Susanna Bozhkov February 10, 2018
It's better when we listen by,
The Hostry, Norwich Cathedral
February 20-March 11 2018
press release by Susanna Bozhkov
photographs by Juliet Goodden
Juliet Goodden is a painter who is exploring the sacred landscape of the UK. Her ambition is to familiarise herself and others with contemporary religious life.
Not the lofty, distant, even divisive worlds of the past, but the people and ideas that rub shoulders in the high streets of Harrow, Nottingham, Derby . . . and now Norwich.
Akin to an anthropologist she works in situ - recording what she sees, what is going on inside a mosque, a temple or a church - sitting at the back, or in the first pew, drawing board on lap. Outdoors she can paint from the shelter of her car - whose interior and mirrors play their part in her compositions. Goodden emphatically draws and paints from life.
As an artist she processes the experience into visual form, sometimes merging the view, so that the exterior of a church from one day’s painting in Derby, will be joined by reflections of worshippers leaving their mosque, on another, in the car’s rearview mirror. Her painting Kedleston Road from a Derby series, won a place at the prestigious John Moores Painting Prize 2016 in Liverpool.
In her latest show - It’s Better When We Listen - at Norwich Cathedral Hostry, Goodden’s paintings and drawings take a new turn, though still in the same territory.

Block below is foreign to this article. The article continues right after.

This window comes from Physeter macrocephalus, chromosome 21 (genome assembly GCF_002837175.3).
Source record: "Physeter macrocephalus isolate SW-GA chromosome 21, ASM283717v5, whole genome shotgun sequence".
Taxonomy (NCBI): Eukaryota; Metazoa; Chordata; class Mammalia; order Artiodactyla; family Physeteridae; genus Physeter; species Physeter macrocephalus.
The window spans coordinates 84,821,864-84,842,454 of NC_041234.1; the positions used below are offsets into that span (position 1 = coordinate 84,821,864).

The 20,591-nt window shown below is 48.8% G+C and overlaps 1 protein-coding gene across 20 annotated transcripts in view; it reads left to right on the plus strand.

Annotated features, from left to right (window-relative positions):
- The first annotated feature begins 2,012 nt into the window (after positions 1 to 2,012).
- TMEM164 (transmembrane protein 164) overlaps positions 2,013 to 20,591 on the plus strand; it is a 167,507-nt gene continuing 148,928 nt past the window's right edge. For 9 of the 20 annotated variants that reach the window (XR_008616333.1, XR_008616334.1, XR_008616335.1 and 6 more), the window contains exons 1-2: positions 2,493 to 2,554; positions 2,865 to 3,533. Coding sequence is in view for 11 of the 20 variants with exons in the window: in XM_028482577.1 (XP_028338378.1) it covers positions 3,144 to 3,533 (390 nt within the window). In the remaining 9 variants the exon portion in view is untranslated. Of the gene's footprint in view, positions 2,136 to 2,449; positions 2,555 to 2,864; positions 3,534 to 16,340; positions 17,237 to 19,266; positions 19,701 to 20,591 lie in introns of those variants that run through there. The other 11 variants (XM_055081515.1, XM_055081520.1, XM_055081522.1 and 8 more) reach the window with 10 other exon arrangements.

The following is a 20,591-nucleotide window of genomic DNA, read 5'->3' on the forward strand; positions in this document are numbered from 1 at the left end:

This body of work focuses on the personal, domestic scale of religious objects, from the celebrated and iconic to the cheap, almost tacky souvenirs of different faiths that can equally connect and return the owner to a spiritual step, a pilgrimage, a special service, a moment of truth; or simply a happy time with family which takes on more significance later.
The paintings, in oil on sari fabric that Goodden finds in charity shops, place small religious sculptures and ritual paraphenalia in surprising conversation with each other. Norwich Cathedral also appears in several of the works, like a dream arising from a brilliant field of green silk sari, or tie-dyed purple, in the company of a Muslim incantation, Hannukah candles or a sacred heart necklace.
Goodden is also showing her collection of religious souvenirs, from which the paintings were created. There are small stone cows from India, a statue of Buddha from the Norwich Buddhist Centre, a snow globe of Norwich Cathedral and Native American Kachina dolls, among others.